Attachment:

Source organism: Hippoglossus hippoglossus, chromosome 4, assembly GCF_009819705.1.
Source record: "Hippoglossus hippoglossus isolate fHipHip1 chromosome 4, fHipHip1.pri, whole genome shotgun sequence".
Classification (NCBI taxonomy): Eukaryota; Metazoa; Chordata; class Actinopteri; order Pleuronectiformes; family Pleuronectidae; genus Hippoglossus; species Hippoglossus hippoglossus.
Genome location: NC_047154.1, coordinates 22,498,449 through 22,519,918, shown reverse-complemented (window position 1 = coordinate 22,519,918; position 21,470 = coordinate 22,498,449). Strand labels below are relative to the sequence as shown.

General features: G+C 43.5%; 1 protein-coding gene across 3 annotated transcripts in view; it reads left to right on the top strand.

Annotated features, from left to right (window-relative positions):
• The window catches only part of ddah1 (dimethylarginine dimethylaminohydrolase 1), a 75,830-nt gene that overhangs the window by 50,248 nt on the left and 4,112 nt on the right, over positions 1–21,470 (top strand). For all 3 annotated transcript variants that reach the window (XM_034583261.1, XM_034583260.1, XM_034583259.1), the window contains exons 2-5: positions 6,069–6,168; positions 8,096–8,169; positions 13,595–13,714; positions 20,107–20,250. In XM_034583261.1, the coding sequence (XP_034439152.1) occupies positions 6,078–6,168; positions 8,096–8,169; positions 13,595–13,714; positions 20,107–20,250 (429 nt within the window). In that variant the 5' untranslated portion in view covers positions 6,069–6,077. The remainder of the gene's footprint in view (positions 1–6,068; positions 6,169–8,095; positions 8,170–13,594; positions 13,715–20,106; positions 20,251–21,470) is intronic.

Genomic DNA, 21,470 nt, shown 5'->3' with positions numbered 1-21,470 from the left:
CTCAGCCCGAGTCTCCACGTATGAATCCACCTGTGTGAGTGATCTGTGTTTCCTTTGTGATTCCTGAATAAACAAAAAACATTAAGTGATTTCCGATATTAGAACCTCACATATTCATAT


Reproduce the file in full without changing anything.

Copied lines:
Source organism: Hippoglossus hippoglossus, chromosome 4, assembly GCF_009819705.1.
Source record: "Hippoglossus hippoglossus isolate fHipHip1 chromosome 4, fHipHip1.pri, whole genome shotgun sequence".
Classification (NCBI taxonomy): Eukaryota; Metazoa; Chordata; class Actinopteri; order Pleuronectiformes; family Pleuronectidae; genus Hippoglossus; species Hippoglossus hippoglossus.
Genome location: NC_047154.1, coordinates 22,498,449 through 22,519,918, shown reverse-complemented (window position 1 = coordinate 22,519,918; position 21,470 = coordinate 22,498,449). Strand labels below are relative to the sequence as shown.

General features: G+C 43.5%; 1 protein-coding gene across 3 annotated transcripts in view; it reads left to right on the top strand.

Annotated features, from left to right (window-relative positions):
• The window catches only part of ddah1 (dimethylarginine dimethylaminohydrolase 1), a 75,830-nt gene that overhangs the window by 50,248 nt on the left and 4,112 nt on the right, over positions 1–21,470 (top strand). For all 3 annotated transcript variants that reach the window (XM_034583261.1, XM_034583260.1, XM_034583259.1), the window contains exons 2-5: positions 6,069–6,168; positions 8,096–8,169; positions 13,595–13,714; positions 20,107–20,250. In XM_034583261.1, the coding sequence (XP_034439152.1) occupies positions 6,078–6,168; positions 8,096–8,169; positions 13,595–13,714; positions 20,107–20,250 (429 nt within the window). In that variant the 5' untranslated portion in view covers positions 6,069–6,077. The remainder of the gene's footprint in view (positions 1–6,068; positions 6,169–8,095; positions 8,170–13,594; positions 13,715–20,106; positions 20,251–21,470) is intronic.

Genomic DNA, 21,470 nt, shown 5'->3' with positions numbered 1-21,470 from the left:
CTCAGCCCGAGTCTCCACGTATGAATCCACCTGTGTGAGTGATCTGTGTTTCCTTTGTGATTCCTGAATAAACAAAAAACATTAAGTGATTTCCGATATTAGAACCTCACATATTCATAT